In times like these, propaganda isn’t everything. It’s the only thing. “A kind of bad but useful business,” as critic Robert Hughes once described the foulness of the unregulated international art market. But he might as well have been talking about the recent war of political propaganda and how the...
At the Toronto International Film Festival earlier this year, I got up early for a public screening of I Am the Pretty Thing That Lives in the House, a horror film whose title reminded me greatly of some of my favorite Shirley Jackson books. I hadn’t heard any buzz about it,...
From 2000 to 2007, the WB’s (later The CW's) wildly popular series Gilmore Girls enchanted audiences all over the world with its fast-talking, well-developed characters – led by a single mom and her daughter, Lorelai and Rory Gilmore – as well as its stories of love, laughter and hardships, and a penchant for pop culture and literary references, some more obscure than others.
The series, set in the fictional town of Stars Hollow, Connecticut, was home-based in Burbank at Warner Bros. Studios. There, the series made heavy use of the famed backlot’s Midwest Street and almost any other area of the studio it could incorporate into storylines. Practical locations all over the L.A.-area also helped to widen the scope of not only Stars Hollow but additional locales outside the confines of the small New England town, to settings such as New York; Boston; New Haven and Hartford, Connecticut; Martha’s Vineyard, Massachusetts; Florida; and, of course, Venice Beach.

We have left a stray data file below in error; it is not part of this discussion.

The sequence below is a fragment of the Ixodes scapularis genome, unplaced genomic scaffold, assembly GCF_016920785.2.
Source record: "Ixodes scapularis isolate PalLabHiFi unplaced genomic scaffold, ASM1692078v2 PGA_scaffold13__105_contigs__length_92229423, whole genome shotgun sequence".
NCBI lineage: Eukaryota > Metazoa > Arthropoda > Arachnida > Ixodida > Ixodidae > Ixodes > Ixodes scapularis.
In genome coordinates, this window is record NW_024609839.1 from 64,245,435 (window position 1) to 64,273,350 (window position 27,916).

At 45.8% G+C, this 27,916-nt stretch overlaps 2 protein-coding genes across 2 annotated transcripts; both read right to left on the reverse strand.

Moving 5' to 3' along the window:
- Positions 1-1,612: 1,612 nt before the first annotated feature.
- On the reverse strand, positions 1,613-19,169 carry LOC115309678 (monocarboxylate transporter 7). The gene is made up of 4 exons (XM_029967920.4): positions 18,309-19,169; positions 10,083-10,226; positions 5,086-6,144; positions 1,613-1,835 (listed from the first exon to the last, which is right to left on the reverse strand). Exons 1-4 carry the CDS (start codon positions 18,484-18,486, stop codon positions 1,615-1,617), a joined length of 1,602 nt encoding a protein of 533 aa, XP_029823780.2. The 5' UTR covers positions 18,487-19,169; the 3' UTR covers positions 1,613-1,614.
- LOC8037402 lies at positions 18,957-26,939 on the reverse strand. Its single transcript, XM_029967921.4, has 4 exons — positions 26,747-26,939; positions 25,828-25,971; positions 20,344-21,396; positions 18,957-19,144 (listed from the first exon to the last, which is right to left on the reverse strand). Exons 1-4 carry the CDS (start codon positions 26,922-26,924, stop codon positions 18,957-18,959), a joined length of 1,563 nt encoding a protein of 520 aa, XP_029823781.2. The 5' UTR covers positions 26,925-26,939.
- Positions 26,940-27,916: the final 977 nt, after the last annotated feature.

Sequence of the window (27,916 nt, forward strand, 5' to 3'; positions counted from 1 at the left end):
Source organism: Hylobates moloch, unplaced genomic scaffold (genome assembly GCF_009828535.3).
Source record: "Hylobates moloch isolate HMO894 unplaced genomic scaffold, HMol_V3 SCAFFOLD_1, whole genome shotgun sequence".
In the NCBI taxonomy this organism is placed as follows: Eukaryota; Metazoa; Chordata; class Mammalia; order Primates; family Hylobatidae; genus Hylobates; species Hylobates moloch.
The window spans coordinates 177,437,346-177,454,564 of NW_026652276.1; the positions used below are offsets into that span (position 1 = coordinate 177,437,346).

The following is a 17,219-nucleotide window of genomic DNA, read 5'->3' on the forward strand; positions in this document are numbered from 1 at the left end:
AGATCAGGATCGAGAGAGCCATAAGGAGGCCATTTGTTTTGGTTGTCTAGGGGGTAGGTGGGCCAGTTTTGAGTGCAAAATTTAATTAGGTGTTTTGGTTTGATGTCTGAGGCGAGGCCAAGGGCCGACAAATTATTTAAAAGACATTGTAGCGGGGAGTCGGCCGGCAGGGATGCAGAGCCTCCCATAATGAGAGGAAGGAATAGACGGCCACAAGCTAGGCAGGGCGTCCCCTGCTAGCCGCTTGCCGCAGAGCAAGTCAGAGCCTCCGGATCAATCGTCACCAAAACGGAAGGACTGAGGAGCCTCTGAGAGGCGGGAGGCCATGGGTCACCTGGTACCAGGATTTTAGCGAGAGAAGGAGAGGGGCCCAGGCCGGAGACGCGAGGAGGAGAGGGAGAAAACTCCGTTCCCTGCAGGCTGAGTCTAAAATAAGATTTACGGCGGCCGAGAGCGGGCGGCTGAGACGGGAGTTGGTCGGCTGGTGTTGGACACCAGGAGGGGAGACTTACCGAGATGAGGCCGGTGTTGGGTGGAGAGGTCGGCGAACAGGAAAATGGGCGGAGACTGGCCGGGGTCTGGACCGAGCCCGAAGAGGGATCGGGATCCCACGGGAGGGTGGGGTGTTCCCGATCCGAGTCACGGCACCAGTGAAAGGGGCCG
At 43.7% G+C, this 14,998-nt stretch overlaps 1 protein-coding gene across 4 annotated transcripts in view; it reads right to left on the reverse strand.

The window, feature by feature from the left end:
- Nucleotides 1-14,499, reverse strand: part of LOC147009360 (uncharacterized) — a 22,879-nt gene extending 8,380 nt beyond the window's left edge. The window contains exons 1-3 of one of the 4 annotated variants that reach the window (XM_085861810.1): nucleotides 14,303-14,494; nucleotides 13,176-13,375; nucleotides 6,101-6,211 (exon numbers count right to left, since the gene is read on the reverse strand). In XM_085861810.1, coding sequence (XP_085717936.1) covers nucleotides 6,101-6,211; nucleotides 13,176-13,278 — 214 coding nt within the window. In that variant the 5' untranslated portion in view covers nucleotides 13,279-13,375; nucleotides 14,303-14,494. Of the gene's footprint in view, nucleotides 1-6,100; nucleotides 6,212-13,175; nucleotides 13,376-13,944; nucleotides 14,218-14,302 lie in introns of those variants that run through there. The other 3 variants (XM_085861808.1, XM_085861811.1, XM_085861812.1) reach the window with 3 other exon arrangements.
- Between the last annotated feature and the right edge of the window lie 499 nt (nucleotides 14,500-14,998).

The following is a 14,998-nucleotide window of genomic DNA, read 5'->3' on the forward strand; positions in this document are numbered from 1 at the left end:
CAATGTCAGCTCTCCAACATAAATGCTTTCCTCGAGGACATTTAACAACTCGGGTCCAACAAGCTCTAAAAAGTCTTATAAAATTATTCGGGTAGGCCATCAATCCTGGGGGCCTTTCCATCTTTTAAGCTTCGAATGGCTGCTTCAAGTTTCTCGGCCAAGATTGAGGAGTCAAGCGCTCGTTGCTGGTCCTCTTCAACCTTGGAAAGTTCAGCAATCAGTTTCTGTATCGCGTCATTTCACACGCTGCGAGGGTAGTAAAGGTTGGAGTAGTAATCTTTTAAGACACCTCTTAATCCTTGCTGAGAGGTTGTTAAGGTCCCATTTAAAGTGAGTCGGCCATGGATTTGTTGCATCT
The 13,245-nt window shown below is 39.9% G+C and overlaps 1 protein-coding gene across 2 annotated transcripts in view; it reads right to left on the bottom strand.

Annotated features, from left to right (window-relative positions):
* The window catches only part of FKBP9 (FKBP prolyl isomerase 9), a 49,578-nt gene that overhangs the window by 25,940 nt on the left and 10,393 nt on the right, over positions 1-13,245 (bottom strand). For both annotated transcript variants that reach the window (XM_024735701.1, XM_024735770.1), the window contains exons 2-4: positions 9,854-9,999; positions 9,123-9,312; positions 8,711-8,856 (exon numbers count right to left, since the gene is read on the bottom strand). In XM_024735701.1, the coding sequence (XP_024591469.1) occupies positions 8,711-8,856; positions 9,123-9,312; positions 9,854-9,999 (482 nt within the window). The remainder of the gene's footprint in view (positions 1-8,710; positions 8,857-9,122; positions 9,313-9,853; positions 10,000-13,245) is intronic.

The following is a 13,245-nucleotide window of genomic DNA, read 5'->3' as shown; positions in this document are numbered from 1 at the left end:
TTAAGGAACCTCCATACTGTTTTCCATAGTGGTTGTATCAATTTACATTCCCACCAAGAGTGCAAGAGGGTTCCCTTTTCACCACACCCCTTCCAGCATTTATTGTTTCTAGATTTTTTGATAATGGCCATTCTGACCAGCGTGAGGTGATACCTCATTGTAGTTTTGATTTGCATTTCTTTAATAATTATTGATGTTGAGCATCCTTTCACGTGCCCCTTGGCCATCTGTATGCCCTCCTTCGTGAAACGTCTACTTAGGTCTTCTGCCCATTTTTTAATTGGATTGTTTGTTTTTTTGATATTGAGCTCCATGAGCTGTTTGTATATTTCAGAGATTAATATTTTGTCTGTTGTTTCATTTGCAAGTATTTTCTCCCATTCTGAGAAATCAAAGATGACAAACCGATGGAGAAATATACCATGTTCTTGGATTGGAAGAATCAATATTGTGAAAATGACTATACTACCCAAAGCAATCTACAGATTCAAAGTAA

Gilmore Girls devotees have yearned for more over the past decade, and thanks to Warner Bros. Television and Netflix, they’re finally getting their wish. A new four-part special, Gilmore Girls: A Year in the Life, is set to air on the streaming service beginning Nov. 25. With the upcoming new episodes, we scoured the Warner Bros. backlot and drove and hiked to as many of the original series’ surviving filming locations as possible. Not only that, but we were granted special access to the Warner Bros. archives to get a peek at some recognizable items from the set.
So grab your cups of coffee and your Pop-Tarts as we travel around Stars Hollow and the world of Gilmore Girls without ever leaving Los Angeles.
Locations are on Warner Bros.' Midwest Street unless otherwise noted. All location and prop photos by Jared Cowan.
Harry Potter fans are an extremely passionate, tight-knit community.
Ever since the books first came out, fans have been getting together online and in person to discuss J.K. Rowling's wizarding world and the cast of beloved characters she created. In 2007, the minds behind Harry Potter fan site The Leaky Cauldron got together to form an exclusive Harry Potter fan convention, which they appropriately named LeakyCon.
LeakyCon is known for its Wizard Rock concerts, fervent fan-fiction discussions, cosplay and cast-member panels. Since it began in Boston in 2009, LeakyCon has been hosted by cities from Orlando to Chicago. Last week and weekend, Burbank got its turn.
All photos by Liana Minassian.
The horror genre is rife with movies set in small towns, from Gatlin, Nebraska, in Children of the Corn to nowhere Central Texas in The Texas Chainsaw Massacre. (The midwest is particularly popular, perhaps because the region is a prolific producer of psychos; see: Ed Gein, Jeffrey Dahmer, John Wayne Gacy.) Alas, a...
Last night, Fox aired its largely unsatisfying, psuedo-live version of The Rocky Horror Picture Show to tepid reviews. In Fox's defense, people who love Rocky Horror probably weren't going to love this millennial-friendly reboot, Tim Curry cameo or none. For true devotees there's a ritual involved in watching the 1975...